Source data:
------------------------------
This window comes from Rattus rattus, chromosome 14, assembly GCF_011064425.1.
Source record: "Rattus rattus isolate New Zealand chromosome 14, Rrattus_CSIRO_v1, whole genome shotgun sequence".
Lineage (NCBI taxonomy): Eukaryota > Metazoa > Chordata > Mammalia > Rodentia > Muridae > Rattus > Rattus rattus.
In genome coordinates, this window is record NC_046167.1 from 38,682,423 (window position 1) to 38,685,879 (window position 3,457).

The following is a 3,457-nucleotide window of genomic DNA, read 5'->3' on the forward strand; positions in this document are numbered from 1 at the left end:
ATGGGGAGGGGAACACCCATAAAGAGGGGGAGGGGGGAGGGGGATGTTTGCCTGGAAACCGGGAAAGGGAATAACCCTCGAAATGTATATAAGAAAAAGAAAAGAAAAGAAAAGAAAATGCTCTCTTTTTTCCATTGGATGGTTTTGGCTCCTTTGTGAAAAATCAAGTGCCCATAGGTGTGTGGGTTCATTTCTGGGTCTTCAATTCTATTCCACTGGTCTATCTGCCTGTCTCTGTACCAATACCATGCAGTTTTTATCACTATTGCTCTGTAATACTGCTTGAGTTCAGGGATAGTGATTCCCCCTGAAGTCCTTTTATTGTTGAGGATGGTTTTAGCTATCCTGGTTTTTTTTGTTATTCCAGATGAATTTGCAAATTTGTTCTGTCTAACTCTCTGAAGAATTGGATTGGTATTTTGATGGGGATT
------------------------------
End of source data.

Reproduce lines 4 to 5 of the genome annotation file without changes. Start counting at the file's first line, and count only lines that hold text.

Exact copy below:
In genome coordinates, this window is record NC_046167.1 from 38,682,423 (window position 1) to 38,685,879 (window position 3,457).

The following is a 3,457-nucleotide window of genomic DNA, read 5'->3' on the forward strand; positions in this document are numbered from 1 at the left end: